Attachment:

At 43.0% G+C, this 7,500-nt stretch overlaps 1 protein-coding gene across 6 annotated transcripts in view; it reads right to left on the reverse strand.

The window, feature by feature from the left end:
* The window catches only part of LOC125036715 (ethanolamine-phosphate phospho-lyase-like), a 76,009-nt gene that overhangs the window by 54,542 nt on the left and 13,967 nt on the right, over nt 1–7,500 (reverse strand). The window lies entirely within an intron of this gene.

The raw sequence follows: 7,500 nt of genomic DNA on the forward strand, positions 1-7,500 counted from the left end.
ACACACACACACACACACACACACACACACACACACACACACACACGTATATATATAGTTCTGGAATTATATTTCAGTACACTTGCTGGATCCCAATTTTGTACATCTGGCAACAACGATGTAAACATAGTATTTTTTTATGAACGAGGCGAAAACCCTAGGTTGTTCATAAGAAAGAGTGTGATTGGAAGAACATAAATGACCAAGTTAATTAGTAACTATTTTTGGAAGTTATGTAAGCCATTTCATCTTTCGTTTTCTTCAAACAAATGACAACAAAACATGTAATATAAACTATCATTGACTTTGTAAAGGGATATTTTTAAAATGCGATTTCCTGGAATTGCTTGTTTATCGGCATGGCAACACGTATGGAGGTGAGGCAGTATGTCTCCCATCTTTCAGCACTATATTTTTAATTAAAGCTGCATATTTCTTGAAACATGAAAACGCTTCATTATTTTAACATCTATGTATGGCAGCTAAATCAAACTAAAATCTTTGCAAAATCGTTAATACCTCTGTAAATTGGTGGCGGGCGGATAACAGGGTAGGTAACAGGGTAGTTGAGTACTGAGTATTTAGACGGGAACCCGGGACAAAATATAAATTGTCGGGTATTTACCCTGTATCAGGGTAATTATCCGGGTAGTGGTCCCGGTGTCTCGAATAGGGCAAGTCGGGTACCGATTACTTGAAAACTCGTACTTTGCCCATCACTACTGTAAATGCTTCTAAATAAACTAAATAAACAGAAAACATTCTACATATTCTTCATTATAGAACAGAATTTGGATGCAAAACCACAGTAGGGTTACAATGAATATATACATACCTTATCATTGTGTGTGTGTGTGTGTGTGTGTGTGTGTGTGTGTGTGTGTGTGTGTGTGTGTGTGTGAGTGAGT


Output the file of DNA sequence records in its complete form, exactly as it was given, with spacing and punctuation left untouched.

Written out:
At 43.0% G+C, this 7,500-nt stretch overlaps 1 protein-coding gene across 6 annotated transcripts in view; it reads right to left on the reverse strand.

The window, feature by feature from the left end:
* The window catches only part of LOC125036715 (ethanolamine-phosphate phospho-lyase-like), a 76,009-nt gene that overhangs the window by 54,542 nt on the left and 13,967 nt on the right, over nt 1–7,500 (reverse strand). The window lies entirely within an intron of this gene.

The raw sequence follows: 7,500 nt of genomic DNA on the forward strand, positions 1-7,500 counted from the left end.
ACACACACACACACACACACACACACACACACACACACACACACACGTATATATATAGTTCTGGAATTATATTTCAGTACACTTGCTGGATCCCAATTTTGTACATCTGGCAACAACGATGTAAACATAGTATTTTTTTATGAACGAGGCGAAAACCCTAGGTTGTTCATAAGAAAGAGTGTGATTGGAAGAACATAAATGACCAAGTTAATTAGTAACTATTTTTGGAAGTTATGTAAGCCATTTCATCTTTCGTTTTCTTCAAACAAATGACAACAAAACATGTAATATAAACTATCATTGACTTTGTAAAGGGATATTTTTAAAATGCGATTTCCTGGAATTGCTTGTTTATCGGCATGGCAACACGTATGGAGGTGAGGCAGTATGTCTCCCATCTTTCAGCACTATATTTTTAATTAAAGCTGCATATTTCTTGAAACATGAAAACGCTTCATTATTTTAACATCTATGTATGGCAGCTAAATCAAACTAAAATCTTTGCAAAATCGTTAATACCTCTGTAAATTGGTGGCGGGCGGATAACAGGGTAGGTAACAGGGTAGTTGAGTACTGAGTATTTAGACGGGAACCCGGGACAAAATATAAATTGTCGGGTATTTACCCTGTATCAGGGTAATTATCCGGGTAGTGGTCCCGGTGTCTCGAATAGGGCAAGTCGGGTACCGATTACTTGAAAACTCGTACTTTGCCCATCACTACTGTAAATGCTTCTAAATAAACTAAATAAACAGAAAACATTCTACATATTCTTCATTATAGAACAGAATTTGGATGCAAAACCACAGTAGGGTTACAATGAATATATACATACCTTATCATTGTGTGTGTGTGTGTGTGTGTGTGTGTGTGTGTGTGTGTGTGTGTGTGTGTGTGTGTGAGTGAGT